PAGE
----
Israel: We Won’t Remain Silent to Turkish Criticism of Gaza Strikes

Jerusalem (Gad Amiton/TPS) – In a rare occurrence in recent years, Israel has responded to harsh accusations voiced earlier in the day by Turkey, following IDF retaliatory airstrikes against Hamas targets in Gaza. “The normalization of ties with Turkey does not mean that we will remain silent in the wake of its baseless condemnation of Israel,” said Foreign Ministry Spokesperson Emmanuel Nachshon. “It would be better for Turkey to think twice before criticizing military operations by other countries.”

Nachshon was apparently referring to the Turkish government’s own record of frequent use of strong military force against minorities and in reaction to protests. The most recent example was the government’s reaction to last month’s coup attempt against President Recep Tayyip Erdoğan which was met by a major crackdown on the country’s military. Thousands of public servants and army officers, including generals, were fired and prosecuted.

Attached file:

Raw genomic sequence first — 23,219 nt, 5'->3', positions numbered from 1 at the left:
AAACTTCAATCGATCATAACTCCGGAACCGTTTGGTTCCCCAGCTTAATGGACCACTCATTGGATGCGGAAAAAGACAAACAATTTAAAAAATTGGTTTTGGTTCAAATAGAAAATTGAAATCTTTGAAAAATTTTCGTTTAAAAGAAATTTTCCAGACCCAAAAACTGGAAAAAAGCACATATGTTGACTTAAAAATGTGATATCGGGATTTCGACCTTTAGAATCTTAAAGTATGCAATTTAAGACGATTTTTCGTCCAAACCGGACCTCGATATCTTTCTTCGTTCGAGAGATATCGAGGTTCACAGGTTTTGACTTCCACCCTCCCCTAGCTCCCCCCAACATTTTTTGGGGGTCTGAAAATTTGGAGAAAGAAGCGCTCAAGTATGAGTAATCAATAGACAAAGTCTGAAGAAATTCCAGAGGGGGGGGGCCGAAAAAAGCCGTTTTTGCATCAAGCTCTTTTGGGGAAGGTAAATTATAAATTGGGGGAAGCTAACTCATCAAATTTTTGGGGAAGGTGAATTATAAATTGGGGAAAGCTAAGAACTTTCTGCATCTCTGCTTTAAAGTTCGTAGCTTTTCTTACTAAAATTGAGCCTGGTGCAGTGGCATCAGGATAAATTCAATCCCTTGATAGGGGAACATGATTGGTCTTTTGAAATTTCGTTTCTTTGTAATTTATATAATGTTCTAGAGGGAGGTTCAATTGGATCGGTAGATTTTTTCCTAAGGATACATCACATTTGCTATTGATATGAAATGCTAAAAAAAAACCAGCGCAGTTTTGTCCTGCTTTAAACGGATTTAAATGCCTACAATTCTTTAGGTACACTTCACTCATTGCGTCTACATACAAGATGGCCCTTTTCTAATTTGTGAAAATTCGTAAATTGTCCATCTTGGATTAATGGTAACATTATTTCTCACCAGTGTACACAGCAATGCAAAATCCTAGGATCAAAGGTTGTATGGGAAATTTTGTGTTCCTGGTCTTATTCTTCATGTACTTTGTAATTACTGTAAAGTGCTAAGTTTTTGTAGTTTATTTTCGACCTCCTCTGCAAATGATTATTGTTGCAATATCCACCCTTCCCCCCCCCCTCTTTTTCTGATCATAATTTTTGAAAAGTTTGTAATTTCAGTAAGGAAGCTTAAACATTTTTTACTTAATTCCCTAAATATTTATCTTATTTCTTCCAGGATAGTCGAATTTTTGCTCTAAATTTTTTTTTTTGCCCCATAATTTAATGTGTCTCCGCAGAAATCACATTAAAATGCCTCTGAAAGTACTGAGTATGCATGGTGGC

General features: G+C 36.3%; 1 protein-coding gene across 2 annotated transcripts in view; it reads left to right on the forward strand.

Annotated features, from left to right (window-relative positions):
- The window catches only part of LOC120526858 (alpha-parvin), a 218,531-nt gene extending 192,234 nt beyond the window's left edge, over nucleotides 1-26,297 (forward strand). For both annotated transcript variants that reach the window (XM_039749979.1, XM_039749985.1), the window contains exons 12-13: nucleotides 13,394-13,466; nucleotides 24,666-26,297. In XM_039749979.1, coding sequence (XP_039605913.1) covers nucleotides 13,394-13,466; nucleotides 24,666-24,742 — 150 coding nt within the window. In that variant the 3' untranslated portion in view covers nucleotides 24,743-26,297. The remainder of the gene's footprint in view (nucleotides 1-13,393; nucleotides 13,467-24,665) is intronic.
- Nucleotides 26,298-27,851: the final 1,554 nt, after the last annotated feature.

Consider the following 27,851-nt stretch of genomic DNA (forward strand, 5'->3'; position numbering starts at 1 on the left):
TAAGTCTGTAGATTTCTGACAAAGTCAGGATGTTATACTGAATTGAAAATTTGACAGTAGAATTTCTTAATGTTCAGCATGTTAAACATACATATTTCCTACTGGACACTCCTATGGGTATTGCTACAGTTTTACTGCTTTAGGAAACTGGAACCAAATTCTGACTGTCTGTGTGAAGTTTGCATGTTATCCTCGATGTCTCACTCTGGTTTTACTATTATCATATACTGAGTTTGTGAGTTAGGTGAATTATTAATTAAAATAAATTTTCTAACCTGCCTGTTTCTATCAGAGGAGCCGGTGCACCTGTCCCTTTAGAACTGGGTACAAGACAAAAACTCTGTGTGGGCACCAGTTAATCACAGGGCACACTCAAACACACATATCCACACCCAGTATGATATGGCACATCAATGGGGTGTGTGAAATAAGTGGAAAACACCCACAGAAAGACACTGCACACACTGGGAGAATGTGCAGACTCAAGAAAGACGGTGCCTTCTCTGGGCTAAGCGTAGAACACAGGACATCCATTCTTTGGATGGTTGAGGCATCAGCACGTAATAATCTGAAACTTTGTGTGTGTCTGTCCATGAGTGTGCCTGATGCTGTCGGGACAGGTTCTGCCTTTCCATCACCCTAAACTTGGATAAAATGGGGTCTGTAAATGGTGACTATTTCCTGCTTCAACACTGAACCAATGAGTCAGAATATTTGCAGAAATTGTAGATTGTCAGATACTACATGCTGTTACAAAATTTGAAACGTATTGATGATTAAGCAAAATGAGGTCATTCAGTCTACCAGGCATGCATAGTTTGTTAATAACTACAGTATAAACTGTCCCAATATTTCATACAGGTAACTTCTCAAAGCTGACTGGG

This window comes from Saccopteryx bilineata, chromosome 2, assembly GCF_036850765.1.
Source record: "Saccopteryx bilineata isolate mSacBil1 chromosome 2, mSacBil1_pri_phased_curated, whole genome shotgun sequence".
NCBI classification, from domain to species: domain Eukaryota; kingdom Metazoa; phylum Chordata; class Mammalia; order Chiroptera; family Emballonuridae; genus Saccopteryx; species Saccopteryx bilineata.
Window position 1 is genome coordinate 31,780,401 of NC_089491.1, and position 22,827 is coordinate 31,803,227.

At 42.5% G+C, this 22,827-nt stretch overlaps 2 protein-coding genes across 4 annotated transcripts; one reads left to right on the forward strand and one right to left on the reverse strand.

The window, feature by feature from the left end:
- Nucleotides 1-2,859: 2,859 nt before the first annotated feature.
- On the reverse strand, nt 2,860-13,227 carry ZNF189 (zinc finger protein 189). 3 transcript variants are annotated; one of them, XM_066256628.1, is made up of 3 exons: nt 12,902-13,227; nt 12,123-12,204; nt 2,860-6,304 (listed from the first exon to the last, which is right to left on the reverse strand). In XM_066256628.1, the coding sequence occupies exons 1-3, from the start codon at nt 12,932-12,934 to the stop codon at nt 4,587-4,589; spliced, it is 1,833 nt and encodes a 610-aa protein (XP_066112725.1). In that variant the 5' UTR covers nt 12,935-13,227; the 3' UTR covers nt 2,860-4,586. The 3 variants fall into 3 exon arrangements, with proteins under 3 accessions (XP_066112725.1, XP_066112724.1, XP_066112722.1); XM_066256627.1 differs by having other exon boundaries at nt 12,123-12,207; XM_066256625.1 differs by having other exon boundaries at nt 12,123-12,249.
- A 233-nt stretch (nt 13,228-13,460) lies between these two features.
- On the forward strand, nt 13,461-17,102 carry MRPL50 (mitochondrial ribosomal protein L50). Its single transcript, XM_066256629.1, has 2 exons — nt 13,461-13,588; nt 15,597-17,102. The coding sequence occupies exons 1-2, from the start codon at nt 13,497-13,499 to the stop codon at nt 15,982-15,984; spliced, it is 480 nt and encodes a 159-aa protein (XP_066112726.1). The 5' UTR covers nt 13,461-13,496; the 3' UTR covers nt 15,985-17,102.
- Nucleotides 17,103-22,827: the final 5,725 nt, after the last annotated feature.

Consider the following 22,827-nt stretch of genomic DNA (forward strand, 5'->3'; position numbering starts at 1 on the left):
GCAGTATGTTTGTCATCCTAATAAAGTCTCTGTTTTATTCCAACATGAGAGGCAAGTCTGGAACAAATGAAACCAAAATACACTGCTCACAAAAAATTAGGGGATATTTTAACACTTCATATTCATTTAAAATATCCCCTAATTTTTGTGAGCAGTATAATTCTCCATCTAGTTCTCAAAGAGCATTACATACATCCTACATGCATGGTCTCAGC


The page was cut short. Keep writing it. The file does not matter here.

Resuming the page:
The Israeli response comes after years in which frequent criticism by Turkey usually remained unanswered by Israeli officials. The mutual barbs come despite the recent reconciliation deal between the countries, which was ratified several days ago by the Turkish parliament.

The Israeli army conducted about 50 strikes on Hamas targets in the Gaza Strip on Sunday and Monday in response to a rocket fired from Beit Hanoun that landed near residential buildings in the Israeli city of Sderot.

The Turkish Foreign Ministry issued a strong condemnation of the strikes. “The normalization of relations with Israel does not mean that we have to remain silent about attacks against the Palestinian people in Gaza,” read a statement by the ministry which was quoted on Turkish media. “On the contrary, we will continue to defend the Palestinian issue in the face of Israeli actions which violate international law and are contrary to basic human morality.”

Relations between Israel and Turkey were severely damaged during the tenure of Turkish President Recep Tayyip Erdoğan. The crisis reached its height after the Mavi Marmara incident in 2010. IDF forces were attacked while boarding a ship that attempted to breach the blockade on the Gaza Strip, resulting in the death of nine Turks. Turkey withdrew its ambassador from Israel and expelled the Israeli ambassador over the incident.

The countries recently signed a reconciliation deal in which Israel promised to allow Turkey to send humanitarian aid to the Gaza Strip via the Ashdod port in Israel. In turn, Turkey promised to stop allowing terror organizations such as Hamas to plot attacks against Israel or to raise funds from Turkish territory.

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